An Adventure Woman is TOUGH.  There are any number of a thousand different stories I could tell you about this quality.  The time a hydraulic moving ramp squashed her toe and then she kept working for the next 8 hours.  Or the time I was shattered and useless hiking the Lake Waikaremoana trail, and watched as she literally hiked circles around me.  But the time I remember most was the day on the Madison River in Montana when we were drifting down a set of rapids and she had to jump out to stop the raft.  I was on the oars and doing a piss-poor job of it.  The water was pushing us past the landing point, and we had to get the boat in or be swept two miles down river.  She was able to jump overboard and dig in against the current.  She pulled the boat to a stop as her shins and feet were assaulted by boulders and rocks.  They scratched and tore at her legs as we got dragged along by the ice cold water.  I’m sure she was scared in that moment, but she was so incredibly tough the way she leaned against the current and anchored the entire boat, swinging it back up against the shoals.  All I could do was yell incomprehensible directions and flounder around wildly with the oars, and watch in awe as she saved the day.  A superhero.  An Adventure Woman is tough as hell.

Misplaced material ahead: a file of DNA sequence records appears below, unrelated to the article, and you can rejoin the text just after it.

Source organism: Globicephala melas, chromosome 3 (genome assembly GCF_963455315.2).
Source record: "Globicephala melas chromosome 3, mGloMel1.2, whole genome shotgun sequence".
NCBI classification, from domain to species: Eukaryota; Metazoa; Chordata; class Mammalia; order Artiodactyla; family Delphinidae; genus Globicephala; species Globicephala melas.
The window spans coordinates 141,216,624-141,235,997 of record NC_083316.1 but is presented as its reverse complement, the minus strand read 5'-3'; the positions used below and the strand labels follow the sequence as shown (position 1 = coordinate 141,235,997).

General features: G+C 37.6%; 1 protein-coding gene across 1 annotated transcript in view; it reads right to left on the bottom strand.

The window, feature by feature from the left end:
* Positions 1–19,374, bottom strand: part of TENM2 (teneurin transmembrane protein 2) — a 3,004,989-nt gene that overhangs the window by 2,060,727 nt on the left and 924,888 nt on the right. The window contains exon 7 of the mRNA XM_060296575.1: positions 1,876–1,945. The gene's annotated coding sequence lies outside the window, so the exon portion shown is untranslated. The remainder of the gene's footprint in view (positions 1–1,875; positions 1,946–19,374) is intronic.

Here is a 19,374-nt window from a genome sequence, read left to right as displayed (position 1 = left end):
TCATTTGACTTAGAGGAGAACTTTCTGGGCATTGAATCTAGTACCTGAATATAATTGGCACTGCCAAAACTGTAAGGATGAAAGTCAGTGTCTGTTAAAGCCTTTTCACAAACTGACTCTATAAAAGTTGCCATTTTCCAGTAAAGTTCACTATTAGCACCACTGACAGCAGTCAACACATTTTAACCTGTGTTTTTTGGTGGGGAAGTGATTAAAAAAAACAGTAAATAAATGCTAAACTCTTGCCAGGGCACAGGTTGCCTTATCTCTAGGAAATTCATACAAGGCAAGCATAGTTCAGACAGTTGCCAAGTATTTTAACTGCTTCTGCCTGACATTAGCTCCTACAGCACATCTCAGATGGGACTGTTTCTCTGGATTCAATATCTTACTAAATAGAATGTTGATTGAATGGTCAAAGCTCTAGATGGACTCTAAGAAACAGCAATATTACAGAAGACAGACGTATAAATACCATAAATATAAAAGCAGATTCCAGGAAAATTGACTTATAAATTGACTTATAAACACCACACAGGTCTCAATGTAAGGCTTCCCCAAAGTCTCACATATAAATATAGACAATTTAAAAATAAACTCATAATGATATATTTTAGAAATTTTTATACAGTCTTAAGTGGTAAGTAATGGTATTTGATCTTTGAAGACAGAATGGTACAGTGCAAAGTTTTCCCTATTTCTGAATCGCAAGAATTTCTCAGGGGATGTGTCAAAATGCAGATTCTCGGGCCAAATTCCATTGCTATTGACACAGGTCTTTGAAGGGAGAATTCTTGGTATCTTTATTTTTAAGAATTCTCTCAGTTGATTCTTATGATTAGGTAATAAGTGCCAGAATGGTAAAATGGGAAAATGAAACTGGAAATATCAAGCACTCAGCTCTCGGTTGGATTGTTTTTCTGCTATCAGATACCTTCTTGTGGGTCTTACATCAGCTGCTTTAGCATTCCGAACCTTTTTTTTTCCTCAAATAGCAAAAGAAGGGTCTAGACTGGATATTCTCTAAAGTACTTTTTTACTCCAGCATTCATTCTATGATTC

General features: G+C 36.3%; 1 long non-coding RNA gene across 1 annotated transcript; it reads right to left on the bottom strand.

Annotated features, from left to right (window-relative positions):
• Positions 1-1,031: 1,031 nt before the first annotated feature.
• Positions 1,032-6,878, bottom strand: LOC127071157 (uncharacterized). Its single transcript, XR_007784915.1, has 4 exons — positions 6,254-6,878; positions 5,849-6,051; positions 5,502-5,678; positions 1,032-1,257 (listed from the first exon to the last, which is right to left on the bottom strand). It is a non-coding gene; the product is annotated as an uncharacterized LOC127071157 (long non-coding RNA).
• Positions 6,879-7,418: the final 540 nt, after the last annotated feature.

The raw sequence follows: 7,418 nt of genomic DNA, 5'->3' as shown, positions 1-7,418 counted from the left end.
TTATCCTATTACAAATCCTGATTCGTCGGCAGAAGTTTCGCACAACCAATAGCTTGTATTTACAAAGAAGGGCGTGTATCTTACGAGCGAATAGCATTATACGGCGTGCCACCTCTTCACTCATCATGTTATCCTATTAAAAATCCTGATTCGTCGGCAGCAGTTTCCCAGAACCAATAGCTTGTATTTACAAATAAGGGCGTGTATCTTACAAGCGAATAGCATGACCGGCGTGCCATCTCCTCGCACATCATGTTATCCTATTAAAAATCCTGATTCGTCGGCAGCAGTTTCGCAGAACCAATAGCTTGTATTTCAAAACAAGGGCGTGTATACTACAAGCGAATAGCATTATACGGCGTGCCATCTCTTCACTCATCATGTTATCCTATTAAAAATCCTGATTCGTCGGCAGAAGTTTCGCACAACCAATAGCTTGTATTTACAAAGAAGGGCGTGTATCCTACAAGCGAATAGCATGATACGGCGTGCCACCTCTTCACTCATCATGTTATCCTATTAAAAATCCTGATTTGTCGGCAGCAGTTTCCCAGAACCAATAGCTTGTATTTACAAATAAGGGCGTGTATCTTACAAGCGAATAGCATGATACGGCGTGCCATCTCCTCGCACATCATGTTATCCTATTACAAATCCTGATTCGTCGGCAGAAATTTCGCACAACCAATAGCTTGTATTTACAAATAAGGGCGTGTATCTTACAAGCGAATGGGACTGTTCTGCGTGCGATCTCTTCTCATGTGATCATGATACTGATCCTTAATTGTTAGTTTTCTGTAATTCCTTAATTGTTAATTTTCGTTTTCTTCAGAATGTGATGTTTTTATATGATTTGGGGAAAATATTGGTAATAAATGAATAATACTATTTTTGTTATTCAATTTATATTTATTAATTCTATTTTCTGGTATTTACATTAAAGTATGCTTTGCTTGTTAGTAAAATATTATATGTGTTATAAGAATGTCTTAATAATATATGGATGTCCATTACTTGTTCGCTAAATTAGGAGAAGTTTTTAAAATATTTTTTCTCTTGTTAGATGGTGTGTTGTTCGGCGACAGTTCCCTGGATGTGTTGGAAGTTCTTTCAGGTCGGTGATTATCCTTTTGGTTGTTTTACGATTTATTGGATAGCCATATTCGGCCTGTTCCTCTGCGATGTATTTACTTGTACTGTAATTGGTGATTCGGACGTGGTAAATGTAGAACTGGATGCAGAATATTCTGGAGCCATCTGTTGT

An Adventure Woman is SPIRITUAL.  She always takes a moment to appreciate the cosmic picture.  The greater significance.  Whether it was surrounded by the hoodoos in Bryce National Park, or peering up at the giant sandstone bridges of Arches National Park.  Whether it’s enjoying the tranquility of a hidden cove near Waiheke, or the unspoilt turquoise beauty of Nelson beaches.  In all of our adventures around the world, she’s always been able to take a moment and reflect.  To appreciate and connect to the deeper meaning behind a natural wonder.  It grounds her, and inspires her and makes her a deeper woman.  I love seeing her in those moments.  Watching from afar so that I don’t disturb her.  I watch as peace seems to fill her soul.  The world slows down.  Her movements seem to take on greater significance.  Life becomes a beautiful dance, and for the moment she is the world’s prima ballerina.  She just takes it all in.  The oneness of the world.  And to see that tranquility wash over her is transcendent.  Because that is the ultimate goal of all these adventures.  To become a better human being and to connect deeper to the world around us.